Sexual orientation refers to the types of people we’re attracted to. This isn’t just about sexual attraction, but also romantic attraction: wanting to be in an intimate, romantic relationship with someone else.
There are many different sexual orientations:
- Straight/heterosexual: being attracted to people of the opposite sex
- Gay: being sexually and/or romantically attracted to people of the same gender
- Lesbian: women who are sexually and/or romantically attracted to other women
- Bisexual: being sexually and/or romantically attracted to both genders
- Pansexual: being sexually and/or romantically attracted to people of all genders and no gender
Illustration credit: https://www.instagram.com/loukoumh/
Some people aren’t sure about their sexual orientation, or find that it is fluid and changes over time. There is no right or wrong way to be: it’s ok to take your time and work out who you are attracted to and when you might want to tell people in your life about that. If you want more information about sexual orientation you can go to the LGBT Youth Scotland website.
Illustration credit: https://www.instagram.com/liberaljane/
Some people are not interested in having sex: this is called asexuality. Many Asexual people are still interested in romantic connections with people, even if they are not interested in having sex.
What about different types of relationships?
Most people choose to be in monogamous relationships (meaning you only have an intimate and sexual relationship with one person). However, some people may prefer open or polyamorous relationships (where people love or have sex with multiple partners, based on what each individual couple or group are comfortable with).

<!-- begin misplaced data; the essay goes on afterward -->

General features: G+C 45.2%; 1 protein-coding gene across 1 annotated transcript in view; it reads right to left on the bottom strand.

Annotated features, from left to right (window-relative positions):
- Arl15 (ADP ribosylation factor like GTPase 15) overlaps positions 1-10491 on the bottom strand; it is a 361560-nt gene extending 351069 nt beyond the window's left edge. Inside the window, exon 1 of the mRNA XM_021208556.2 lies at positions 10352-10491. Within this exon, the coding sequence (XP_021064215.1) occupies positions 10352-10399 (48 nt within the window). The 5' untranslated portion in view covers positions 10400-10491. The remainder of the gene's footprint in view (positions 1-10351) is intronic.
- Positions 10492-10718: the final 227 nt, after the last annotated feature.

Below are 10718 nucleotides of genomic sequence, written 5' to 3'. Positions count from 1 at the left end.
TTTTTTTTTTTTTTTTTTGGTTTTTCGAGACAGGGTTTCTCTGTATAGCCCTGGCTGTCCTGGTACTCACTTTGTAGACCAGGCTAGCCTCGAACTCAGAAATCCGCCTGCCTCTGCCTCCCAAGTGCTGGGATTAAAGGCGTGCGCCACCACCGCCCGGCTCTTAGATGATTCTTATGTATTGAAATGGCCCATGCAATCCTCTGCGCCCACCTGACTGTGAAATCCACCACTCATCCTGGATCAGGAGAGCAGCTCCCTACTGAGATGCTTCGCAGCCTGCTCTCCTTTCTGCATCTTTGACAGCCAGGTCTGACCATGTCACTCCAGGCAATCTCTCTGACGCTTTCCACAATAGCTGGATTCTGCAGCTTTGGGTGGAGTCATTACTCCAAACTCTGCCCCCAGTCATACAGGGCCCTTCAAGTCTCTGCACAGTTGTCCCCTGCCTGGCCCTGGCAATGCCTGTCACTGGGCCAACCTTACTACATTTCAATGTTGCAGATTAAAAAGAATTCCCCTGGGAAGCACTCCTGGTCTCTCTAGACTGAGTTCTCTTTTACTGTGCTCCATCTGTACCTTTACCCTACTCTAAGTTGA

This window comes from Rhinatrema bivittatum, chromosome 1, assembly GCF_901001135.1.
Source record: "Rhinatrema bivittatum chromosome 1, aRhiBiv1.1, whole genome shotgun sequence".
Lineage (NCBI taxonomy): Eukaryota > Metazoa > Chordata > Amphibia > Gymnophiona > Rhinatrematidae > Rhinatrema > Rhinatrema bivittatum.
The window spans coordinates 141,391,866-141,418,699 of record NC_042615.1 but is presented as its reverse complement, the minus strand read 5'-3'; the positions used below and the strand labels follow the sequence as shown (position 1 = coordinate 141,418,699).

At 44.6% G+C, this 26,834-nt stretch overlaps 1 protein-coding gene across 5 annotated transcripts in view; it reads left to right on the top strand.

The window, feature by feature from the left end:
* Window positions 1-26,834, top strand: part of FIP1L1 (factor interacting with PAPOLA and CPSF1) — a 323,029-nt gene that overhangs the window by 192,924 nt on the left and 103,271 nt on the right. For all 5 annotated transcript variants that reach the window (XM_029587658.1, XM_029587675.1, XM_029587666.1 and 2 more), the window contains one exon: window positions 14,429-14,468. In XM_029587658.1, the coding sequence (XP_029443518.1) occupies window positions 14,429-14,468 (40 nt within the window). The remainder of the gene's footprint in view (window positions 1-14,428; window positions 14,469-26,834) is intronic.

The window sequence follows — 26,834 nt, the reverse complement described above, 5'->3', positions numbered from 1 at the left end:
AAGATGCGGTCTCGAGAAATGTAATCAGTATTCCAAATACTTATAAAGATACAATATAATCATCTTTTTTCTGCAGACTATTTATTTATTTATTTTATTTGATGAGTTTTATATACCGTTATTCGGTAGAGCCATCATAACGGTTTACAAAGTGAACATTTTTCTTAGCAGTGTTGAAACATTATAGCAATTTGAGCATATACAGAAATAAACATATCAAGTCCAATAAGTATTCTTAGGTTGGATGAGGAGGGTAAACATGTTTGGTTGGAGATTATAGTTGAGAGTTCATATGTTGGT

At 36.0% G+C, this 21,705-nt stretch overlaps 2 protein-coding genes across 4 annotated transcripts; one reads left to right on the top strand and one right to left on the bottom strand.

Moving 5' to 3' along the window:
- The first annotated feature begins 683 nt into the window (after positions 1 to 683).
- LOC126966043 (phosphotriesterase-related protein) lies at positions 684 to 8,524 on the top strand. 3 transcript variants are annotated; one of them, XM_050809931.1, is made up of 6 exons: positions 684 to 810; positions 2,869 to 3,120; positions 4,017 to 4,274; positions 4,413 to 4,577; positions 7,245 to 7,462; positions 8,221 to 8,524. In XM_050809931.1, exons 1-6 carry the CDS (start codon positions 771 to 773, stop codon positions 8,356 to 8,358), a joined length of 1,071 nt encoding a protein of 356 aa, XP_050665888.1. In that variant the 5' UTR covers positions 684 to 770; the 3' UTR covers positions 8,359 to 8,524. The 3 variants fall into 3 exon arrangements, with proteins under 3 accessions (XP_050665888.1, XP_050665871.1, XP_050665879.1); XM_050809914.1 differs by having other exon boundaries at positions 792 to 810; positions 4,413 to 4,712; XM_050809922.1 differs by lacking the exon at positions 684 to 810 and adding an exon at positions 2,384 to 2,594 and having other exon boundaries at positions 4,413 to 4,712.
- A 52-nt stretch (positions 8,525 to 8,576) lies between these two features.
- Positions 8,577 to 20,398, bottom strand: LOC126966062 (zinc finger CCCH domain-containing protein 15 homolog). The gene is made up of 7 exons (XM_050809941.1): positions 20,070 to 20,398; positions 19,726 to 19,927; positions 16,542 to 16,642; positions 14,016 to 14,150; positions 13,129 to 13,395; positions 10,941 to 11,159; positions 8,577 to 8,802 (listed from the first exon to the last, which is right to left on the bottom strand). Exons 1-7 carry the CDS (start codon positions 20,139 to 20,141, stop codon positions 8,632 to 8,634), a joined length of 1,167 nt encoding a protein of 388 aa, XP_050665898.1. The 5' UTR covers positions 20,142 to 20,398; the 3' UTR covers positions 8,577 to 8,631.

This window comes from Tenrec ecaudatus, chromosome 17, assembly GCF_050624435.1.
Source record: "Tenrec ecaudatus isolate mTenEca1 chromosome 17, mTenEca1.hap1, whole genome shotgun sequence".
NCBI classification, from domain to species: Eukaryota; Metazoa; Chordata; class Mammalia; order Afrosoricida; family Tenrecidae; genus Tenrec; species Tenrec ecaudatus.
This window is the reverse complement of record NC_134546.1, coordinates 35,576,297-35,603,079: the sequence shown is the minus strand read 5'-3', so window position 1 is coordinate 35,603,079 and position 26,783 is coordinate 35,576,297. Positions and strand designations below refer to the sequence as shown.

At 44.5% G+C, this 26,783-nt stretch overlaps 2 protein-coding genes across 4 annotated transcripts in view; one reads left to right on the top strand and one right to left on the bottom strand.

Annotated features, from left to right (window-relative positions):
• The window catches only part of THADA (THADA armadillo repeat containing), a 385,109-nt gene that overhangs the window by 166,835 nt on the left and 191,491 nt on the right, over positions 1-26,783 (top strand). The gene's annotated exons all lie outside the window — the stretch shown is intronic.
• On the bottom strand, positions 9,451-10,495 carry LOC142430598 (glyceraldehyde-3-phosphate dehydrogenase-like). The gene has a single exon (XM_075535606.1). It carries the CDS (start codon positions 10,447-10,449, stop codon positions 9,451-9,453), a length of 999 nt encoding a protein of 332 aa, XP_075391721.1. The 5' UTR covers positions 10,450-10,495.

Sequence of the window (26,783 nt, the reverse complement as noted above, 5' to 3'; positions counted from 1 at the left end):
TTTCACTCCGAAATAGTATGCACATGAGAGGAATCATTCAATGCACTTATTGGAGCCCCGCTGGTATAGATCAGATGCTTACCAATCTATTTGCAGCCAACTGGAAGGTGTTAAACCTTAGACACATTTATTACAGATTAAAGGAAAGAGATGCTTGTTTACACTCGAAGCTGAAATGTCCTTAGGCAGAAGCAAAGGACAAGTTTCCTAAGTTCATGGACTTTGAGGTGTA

Is sexual orientation linked to your gender identity?
Sexual orientation and gender identity are separate things. You can be sexually or romantically attracted to the same or different genders regardless of how you identify. For example, a trans woman may identify as straight, lesbian, or bi/pansexual.
It is important to remember that gender identity does not equal gender expression; gender expression and identity does not equal your sexual orientation, sexual attraction or romantic attraction; and your sex does not equal your gender.
The Gender Unicorn does a great job at explaining the differences between sexual orientation and gender identity.
Illustration credit: https://transstudent.org/